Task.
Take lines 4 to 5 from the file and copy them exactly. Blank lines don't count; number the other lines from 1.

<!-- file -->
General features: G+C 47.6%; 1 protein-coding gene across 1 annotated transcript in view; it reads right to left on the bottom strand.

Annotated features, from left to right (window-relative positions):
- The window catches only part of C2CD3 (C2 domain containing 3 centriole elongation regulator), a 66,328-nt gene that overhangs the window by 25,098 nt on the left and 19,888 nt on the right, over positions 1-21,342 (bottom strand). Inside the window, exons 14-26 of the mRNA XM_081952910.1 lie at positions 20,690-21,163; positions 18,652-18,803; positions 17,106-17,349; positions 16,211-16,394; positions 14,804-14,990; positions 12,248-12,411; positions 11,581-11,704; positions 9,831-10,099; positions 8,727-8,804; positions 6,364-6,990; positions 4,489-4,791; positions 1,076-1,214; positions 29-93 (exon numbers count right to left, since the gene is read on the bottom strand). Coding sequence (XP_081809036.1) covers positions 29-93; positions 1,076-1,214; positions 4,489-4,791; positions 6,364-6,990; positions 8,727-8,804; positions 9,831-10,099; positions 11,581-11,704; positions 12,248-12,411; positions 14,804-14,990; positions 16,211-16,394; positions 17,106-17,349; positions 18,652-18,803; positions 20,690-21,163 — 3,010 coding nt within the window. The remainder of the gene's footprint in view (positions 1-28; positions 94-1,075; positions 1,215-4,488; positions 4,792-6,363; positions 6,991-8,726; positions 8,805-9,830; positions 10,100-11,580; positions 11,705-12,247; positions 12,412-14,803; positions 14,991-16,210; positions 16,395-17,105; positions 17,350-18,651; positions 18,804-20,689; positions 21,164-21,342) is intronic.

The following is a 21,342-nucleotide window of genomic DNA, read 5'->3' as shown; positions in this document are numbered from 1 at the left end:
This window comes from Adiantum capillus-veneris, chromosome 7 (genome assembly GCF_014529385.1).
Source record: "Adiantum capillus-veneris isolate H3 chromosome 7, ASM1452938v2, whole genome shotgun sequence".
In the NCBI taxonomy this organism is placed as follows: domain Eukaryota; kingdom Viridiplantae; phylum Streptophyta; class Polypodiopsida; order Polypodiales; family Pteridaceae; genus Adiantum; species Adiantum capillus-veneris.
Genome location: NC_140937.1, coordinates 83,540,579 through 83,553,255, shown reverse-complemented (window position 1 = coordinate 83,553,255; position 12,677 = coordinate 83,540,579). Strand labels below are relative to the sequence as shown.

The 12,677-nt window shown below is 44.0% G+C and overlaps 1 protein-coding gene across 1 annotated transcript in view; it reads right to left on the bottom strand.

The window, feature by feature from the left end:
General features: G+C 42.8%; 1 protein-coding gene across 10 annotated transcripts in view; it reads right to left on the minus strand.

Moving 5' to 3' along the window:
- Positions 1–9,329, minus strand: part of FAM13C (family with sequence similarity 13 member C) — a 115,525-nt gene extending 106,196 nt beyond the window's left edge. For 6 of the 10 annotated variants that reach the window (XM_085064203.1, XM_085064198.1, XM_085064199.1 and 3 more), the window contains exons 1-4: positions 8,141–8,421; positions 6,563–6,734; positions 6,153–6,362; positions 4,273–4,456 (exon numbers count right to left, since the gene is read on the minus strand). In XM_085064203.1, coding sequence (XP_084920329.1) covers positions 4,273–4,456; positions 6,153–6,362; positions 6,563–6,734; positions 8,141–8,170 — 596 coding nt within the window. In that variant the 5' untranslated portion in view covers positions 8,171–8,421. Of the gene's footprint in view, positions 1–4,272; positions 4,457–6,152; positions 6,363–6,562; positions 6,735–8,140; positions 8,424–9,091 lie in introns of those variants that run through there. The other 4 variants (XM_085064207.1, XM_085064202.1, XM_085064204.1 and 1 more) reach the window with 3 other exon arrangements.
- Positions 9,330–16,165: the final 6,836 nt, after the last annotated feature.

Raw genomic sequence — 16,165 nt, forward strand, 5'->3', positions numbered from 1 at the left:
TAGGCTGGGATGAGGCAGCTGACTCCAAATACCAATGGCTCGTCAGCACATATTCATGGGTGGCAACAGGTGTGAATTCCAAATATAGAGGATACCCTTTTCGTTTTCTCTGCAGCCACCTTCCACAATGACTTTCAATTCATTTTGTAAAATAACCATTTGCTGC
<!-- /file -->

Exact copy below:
The following is a 21,342-nucleotide window of genomic DNA, read 5'->3' as shown; positions in this document are numbered from 1 at the left end:
This window comes from Adiantum capillus-veneris, chromosome 7 (genome assembly GCF_014529385.1).